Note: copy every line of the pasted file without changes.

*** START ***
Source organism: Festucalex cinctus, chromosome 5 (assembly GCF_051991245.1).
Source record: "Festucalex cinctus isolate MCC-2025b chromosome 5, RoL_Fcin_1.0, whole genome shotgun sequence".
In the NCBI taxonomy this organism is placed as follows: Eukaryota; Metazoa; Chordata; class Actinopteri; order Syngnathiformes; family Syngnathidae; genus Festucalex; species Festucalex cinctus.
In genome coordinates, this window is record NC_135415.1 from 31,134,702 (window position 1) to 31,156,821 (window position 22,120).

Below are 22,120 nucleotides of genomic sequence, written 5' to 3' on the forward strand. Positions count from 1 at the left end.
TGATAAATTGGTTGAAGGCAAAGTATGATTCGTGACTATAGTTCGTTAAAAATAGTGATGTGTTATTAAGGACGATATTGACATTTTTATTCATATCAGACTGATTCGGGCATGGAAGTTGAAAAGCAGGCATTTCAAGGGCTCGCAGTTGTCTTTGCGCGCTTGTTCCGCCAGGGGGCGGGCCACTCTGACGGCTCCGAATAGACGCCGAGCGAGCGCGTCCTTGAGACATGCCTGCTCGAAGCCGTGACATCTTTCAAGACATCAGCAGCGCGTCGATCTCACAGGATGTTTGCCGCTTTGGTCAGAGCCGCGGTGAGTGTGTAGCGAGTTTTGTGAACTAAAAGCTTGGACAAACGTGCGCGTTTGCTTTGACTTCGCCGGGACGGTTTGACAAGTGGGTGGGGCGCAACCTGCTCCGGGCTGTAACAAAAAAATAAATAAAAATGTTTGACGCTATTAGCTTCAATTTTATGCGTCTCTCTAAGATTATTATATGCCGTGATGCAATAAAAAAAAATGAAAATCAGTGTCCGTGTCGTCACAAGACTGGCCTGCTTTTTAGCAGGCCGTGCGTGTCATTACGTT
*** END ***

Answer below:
Source organism: Festucalex cinctus, chromosome 5 (assembly GCF_051991245.1).
Source record: "Festucalex cinctus isolate MCC-2025b chromosome 5, RoL_Fcin_1.0, whole genome shotgun sequence".
In the NCBI taxonomy this organism is placed as follows: Eukaryota; Metazoa; Chordata; class Actinopteri; order Syngnathiformes; family Syngnathidae; genus Festucalex; species Festucalex cinctus.
In genome coordinates, this window is record NC_135415.1 from 31,134,702 (window position 1) to 31,156,821 (window position 22,120).

Below are 22,120 nucleotides of genomic sequence, written 5' to 3' on the forward strand. Positions count from 1 at the left end.
TGATAAATTGGTTGAAGGCAAAGTATGATTCGTGACTATAGTTCGTTAAAAATAGTGATGTGTTATTAAGGACGATATTGACATTTTTATTCATATCAGACTGATTCGGGCATGGAAGTTGAAAAGCAGGCATTTCAAGGGCTCGCAGTTGTCTTTGCGCGCTTGTTCCGCCAGGGGGCGGGCCACTCTGACGGCTCCGAATAGACGCCGAGCGAGCGCGTCCTTGAGACATGCCTGCTCGAAGCCGTGACATCTTTCAAGACATCAGCAGCGCGTCGATCTCACAGGATGTTTGCCGCTTTGGTCAGAGCCGCGGTGAGTGTGTAGCGAGTTTTGTGAACTAAAAGCTTGGACAAACGTGCGCGTTTGCTTTGACTTCGCCGGGACGGTTTGACAAGTGGGTGGGGCGCAACCTGCTCCGGGCTGTAACAAAAAAATAAATAAAAATGTTTGACGCTATTAGCTTCAATTTTATGCGTCTCTCTAAGATTATTATATGCCGTGATGCAATAAAAAAAAATGAAAATCAGTGTCCGTGTCGTCACAAGACTGGCCTGCTTTTTAGCAGGCCGTGCGTGTCATTACGTT